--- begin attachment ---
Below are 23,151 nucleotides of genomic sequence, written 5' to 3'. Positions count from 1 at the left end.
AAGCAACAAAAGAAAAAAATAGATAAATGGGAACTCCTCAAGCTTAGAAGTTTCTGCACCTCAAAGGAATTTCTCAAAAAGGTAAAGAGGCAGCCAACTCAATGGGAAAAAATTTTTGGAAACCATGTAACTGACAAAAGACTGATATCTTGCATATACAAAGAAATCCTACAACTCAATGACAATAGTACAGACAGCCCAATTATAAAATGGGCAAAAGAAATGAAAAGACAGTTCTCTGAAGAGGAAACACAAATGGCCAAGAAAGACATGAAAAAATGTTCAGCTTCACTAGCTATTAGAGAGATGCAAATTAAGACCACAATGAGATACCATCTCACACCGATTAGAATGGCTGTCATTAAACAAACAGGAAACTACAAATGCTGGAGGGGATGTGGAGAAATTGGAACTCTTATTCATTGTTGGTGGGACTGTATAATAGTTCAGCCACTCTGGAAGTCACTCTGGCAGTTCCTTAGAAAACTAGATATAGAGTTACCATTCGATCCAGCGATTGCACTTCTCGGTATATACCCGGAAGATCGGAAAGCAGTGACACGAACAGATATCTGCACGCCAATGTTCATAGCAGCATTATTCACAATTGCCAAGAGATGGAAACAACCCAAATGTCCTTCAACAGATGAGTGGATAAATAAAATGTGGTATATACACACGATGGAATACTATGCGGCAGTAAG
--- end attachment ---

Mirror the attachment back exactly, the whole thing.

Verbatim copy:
Below are 23,151 nucleotides of genomic sequence, written 5' to 3'. Positions count from 1 at the left end.
AAGCAACAAAAGAAAAAAATAGATAAATGGGAACTCCTCAAGCTTAGAAGTTTCTGCACCTCAAAGGAATTTCTCAAAAAGGTAAAGAGGCAGCCAACTCAATGGGAAAAAATTTTTGGAAACCATGTAACTGACAAAAGACTGATATCTTGCATATACAAAGAAATCCTACAACTCAATGACAATAGTACAGACAGCCCAATTATAAAATGGGCAAAAGAAATGAAAAGACAGTTCTCTGAAGAGGAAACACAAATGGCCAAGAAAGACATGAAAAAATGTTCAGCTTCACTAGCTATTAGAGAGATGCAAATTAAGACCACAATGAGATACCATCTCACACCGATTAGAATGGCTGTCATTAAACAAACAGGAAACTACAAATGCTGGAGGGGATGTGGAGAAATTGGAACTCTTATTCATTGTTGGTGGGACTGTATAATAGTTCAGCCACTCTGGAAGTCACTCTGGCAGTTCCTTAGAAAACTAGATATAGAGTTACCATTCGATCCAGCGATTGCACTTCTCGGTATATACCCGGAAGATCGGAAAGCAGTGACACGAACAGATATCTGCACGCCAATGTTCATAGCAGCATTATTCACAATTGCCAAGAGATGGAAACAACCCAAATGTCCTTCAACAGATGAGTGGATAAATAAAATGTGGTATATACACACGATGGAATACTATGCGGCAGTAAG